The Trump White House has decided to cap refugee admissions for federal fiscal year 2018 (which began on October 1, 2017) at 45,000, a move that was signaled shortly in advance by the all-too-typical media leaks (see here and here). According to Reuters:
The figure is the lowest cap since the Refugee Act was signed into law in 1980. The United States has resettled more than 3 million refugees since then. The refugee ceiling has never been set below 67,000.
Trump issued an executive order in January slashing the number of refugees admitted to the United States to 50,0000 for fiscal year 2017, less than half the 110,000 former President Barack Obama had authorized. As of Sept. 15, the United States had taken in 52,261 refugees for fiscal year 2017.
While all of this may be true, it is also true that processing and vetting of refugees has become more problematic than ever in recent years — particularly since more refugees than ever emanate from terrorist-prone areas of the world where individuals' identities are malleable and identity cards are easily forged, counterfeited, or even prepared from fresh, but blank, legitimate government stocks taken when passport and national identity facilities are overrun by groups like ISIS or the Taliban.
The statutory caps for fiscal years 1980 through 1982 were set by law at 50,000, but for each fiscal year from 1983 onward, the yearly cap is established by the president after "appropriate consultation" with Congress, as required by Subsection (a) of Section 207 of the Immigration and Nationality Act (INA).
Subsection (e) of that same provision in the INA provides a definition of "consultation", but it is interesting to note that despite repeated reference to the requirement for appropriate consultation with Congress, nowhere does it say that the president is delimited by either floors or ceilings, and it is especially interesting that the statute does not give Congress a direct power of veto over his proposed refugee admissions cap.
More interesting yet, Clause (d)(3)(B) of Section 207 says that if the president decides that emergency conditions exist that in his view suggest he should up the statutory cap after the initial consultations, he only has to further consult with Congress "to the extent that time and the nature of the emergency refugee situation permit."
This is a substantial amount of latitude, and it provides less-than-scrupulous White House occupants ample wiggle room to declare an emergency and proceed to raise the original cap while sidestepping further "consultations". It's a perfect loophole by which an administration can skate through the consultative process with lip service, and a wink and a nod.
Certainly it doesn't appear that former President Obama developed any particular angst over the consultative process, and neither does it appear that anyone in Congress ever challenged his administration's shockingly high refugee admissions. According to the State Department:
In FY 2016, the Administration aims to reach the ceiling of 85,000 refugee arrivals established by the President, and in FY 2017 will strive to admit 110,000 refugees. This represents a 57 percent increase over a two-year period from the 70,000 refugees admitted to the United States in 2015. In the current fiscal year, more refugees are likely to be resettled to the United States from the Near East/South Asia region than in any year on record. (Emphasis added.)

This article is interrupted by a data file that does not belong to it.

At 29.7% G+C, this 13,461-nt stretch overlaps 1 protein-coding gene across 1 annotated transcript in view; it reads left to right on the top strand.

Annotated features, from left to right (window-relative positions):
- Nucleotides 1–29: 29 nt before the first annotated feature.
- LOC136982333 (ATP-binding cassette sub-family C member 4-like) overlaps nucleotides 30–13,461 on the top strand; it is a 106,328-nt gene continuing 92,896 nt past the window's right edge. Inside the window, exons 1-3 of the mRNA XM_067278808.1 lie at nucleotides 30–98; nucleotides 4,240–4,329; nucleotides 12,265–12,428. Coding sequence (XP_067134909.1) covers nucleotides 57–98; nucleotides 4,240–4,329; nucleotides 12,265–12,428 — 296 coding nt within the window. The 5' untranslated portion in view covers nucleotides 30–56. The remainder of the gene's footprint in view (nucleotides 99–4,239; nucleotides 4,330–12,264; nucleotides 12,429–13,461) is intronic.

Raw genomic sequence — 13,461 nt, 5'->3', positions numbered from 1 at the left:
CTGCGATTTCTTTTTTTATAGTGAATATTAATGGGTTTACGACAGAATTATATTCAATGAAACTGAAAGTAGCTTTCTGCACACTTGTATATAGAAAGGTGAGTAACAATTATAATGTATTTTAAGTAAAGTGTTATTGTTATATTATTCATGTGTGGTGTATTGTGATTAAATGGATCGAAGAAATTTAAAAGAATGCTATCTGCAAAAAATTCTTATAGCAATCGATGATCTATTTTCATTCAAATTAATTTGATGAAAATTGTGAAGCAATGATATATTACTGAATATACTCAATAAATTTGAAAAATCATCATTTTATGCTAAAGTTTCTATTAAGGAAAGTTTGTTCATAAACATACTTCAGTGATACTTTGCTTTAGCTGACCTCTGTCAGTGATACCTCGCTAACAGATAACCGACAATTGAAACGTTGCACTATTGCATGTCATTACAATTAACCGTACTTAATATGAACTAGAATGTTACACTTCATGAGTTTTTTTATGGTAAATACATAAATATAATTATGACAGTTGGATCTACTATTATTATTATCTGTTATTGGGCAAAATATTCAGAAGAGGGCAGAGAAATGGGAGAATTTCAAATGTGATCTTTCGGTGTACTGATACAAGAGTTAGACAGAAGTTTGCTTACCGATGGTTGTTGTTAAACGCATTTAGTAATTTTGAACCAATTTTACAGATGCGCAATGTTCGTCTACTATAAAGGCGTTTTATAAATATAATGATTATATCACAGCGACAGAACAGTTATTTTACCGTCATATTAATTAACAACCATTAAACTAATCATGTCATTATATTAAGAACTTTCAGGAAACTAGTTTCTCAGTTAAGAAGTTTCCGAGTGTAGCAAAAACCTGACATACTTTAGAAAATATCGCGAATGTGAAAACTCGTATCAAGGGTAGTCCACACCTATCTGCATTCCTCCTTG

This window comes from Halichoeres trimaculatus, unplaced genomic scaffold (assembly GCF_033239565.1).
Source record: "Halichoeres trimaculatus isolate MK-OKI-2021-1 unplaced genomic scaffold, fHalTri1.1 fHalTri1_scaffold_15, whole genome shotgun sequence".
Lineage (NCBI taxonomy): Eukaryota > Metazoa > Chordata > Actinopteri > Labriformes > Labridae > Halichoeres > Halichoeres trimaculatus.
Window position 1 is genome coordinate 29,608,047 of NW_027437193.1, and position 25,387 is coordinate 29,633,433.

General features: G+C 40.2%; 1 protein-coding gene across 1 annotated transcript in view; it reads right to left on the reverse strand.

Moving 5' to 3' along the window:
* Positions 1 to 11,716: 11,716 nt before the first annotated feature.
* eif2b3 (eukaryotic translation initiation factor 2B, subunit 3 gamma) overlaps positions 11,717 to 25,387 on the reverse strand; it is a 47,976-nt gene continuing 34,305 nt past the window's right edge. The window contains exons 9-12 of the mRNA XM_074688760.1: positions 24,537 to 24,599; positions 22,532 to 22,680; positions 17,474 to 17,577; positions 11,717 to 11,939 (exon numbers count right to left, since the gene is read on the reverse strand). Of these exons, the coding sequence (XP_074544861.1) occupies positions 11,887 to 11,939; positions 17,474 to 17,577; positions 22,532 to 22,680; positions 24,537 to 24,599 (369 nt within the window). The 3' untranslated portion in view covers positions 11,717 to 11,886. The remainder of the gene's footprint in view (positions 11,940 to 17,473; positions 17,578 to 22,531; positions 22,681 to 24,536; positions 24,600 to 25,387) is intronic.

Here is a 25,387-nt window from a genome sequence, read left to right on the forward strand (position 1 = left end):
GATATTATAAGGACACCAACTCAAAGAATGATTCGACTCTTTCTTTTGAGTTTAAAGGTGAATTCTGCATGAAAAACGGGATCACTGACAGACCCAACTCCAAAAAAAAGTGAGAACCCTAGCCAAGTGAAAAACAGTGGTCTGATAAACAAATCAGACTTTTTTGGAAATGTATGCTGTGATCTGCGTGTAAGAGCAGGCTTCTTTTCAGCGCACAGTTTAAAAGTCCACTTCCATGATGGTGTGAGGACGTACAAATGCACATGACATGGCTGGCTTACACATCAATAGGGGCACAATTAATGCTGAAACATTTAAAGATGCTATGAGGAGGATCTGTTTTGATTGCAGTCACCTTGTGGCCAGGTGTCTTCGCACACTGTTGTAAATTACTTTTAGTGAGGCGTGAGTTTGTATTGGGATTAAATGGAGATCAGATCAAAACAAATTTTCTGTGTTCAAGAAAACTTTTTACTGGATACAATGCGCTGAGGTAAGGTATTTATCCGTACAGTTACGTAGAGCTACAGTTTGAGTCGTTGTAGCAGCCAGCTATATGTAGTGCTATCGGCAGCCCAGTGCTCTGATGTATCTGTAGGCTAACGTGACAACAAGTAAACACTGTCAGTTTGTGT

The dramatic increases — from some of the most unsettled regions of the world — took place despite a backdrop in which there were a number of terrorist-related incidents in the United States, Europe, and elsewhere involving refugees, and notwithstanding a public clamoring for lower numbers and better vetting procedures.
Apparently, though, President Trump's decision caught congressional leaders off-guard. Senate Judiciary Committee Chairman Chuck Grassley (R-Iowa) and Ranking Member Dianne Feinstein (D-Calif.) issued a statement, saying in pertinent part:
We are incredibly frustrated that the annual consultation for refugee admissions, which is required by law, was finalized just one day in advance. It is simply unacceptable to read in the press that the administration had reached its decision on the refugee cap before the mandated meeting with Congress had even been scheduled. Since August, our offices have made bipartisan requests to the State Department on this meeting. Congress and the law require real engagement on this important subject. An eleventh-hour meeting to check a legal box is not sufficient."
The senators have a fair point. On the other hand, there is every reason to maintain a healthy skepticism that other presidents have taken the consultative process particularly seriously. This is glaringly obvious with former President Obama, as is evident from his record. His conduct, especially as regards various "executive actions" on immigration, shows that he is not one to have let the requirements of Article I (giving lawmaking power to Congress, and only to Congress) weigh heavily on his mind or his conscience. And yet Congress never chose to call him on that point — such as by legally challenging his DACA and DAPA programs — leaving that, instead, to the states to pursue.
Even so, I can well imagine the senators' frustration. It is exactly the same frustration, I would bet, that state governors have felt over the years when they have had refugees, asylees, and even "resettled" family units of illegal border crossers dumped into their local communities with little or no consultation, even though that too is required by law.
So when the inevitable hearing is called to summon various federal officials to the woodshed for their consultative sins, perhaps the senators will think also of how effectively shut out of the process state leaders have been, even though it is their communities and their health, education, law enforcement, and social safety nets that are most affected by these refugee admissions.